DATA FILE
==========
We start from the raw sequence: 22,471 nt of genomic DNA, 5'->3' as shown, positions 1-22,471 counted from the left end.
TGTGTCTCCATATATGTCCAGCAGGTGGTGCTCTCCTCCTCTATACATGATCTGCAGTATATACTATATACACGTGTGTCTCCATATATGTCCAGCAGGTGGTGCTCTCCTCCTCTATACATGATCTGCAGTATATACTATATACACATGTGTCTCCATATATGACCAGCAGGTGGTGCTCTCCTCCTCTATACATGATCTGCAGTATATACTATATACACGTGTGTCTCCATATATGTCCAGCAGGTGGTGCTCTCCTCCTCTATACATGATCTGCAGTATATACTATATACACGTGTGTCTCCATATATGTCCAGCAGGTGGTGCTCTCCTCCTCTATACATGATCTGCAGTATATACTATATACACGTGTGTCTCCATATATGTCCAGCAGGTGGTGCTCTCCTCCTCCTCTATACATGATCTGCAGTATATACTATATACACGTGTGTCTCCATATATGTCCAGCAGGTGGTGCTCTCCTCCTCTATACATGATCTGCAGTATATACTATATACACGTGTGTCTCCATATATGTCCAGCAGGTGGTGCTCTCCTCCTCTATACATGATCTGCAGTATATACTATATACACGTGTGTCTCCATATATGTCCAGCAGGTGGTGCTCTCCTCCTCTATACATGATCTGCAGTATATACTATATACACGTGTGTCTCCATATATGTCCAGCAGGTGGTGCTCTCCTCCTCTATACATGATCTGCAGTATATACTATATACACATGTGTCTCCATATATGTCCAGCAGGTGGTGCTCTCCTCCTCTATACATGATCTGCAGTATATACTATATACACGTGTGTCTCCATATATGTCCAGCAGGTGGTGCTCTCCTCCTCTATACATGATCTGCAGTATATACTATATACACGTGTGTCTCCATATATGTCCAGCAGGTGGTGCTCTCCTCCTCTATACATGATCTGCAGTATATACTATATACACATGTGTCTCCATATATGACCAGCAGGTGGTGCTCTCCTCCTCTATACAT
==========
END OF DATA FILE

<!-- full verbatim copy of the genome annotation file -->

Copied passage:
We start from the raw sequence: 22,471 nt of genomic DNA, 5'->3' as shown, positions 1-22,471 counted from the left end.
TGTGTCTCCATATATGTCCAGCAGGTGGTGCTCTCCTCCTCTATACATGATCTGCAGTATATACTATATACACGTGTGTCTCCATATATGTCCAGCAGGTGGTGCTCTCCTCCTCTATACATGATCTGCAGTATATACTATATACACATGTGTCTCCATATATGACCAGCAGGTGGTGCTCTCCTCCTCTATACATGATCTGCAGTATATACTATATACACGTGTGTCTCCATATATGTCCAGCAGGTGGTGCTCTCCTCCTCTATACATGATCTGCAGTATATACTATATACACGTGTGTCTCCATATATGTCCAGCAGGTGGTGCTCTCCTCCTCTATACATGATCTGCAGTATATACTATATACACGTGTGTCTCCATATATGTCCAGCAGGTGGTGCTCTCCTCCTCCTCTATACATGATCTGCAGTATATACTATATACACGTGTGTCTCCATATATGTCCAGCAGGTGGTGCTCTCCTCCTCTATACATGATCTGCAGTATATACTATATACACGTGTGTCTCCATATATGTCCAGCAGGTGGTGCTCTCCTCCTCTATACATGATCTGCAGTATATACTATATACACGTGTGTCTCCATATATGTCCAGCAGGTGGTGCTCTCCTCCTCTATACATGATCTGCAGTATATACTATATACACGTGTGTCTCCATATATGTCCAGCAGGTGGTGCTCTCCTCCTCTATACATGATCTGCAGTATATACTATATACACATGTGTCTCCATATATGTCCAGCAGGTGGTGCTCTCCTCCTCTATACATGATCTGCAGTATATACTATATACACGTGTGTCTCCATATATGTCCAGCAGGTGGTGCTCTCCTCCTCTATACATGATCTGCAGTATATACTATATACACGTGTGTCTCCATATATGTCCAGCAGGTGGTGCTCTCCTCCTCTATACATGATCTGCAGTATATACTATATACACATGTGTCTCCATATATGACCAGCAGGTGGTGCTCTCCTCCTCTATACAT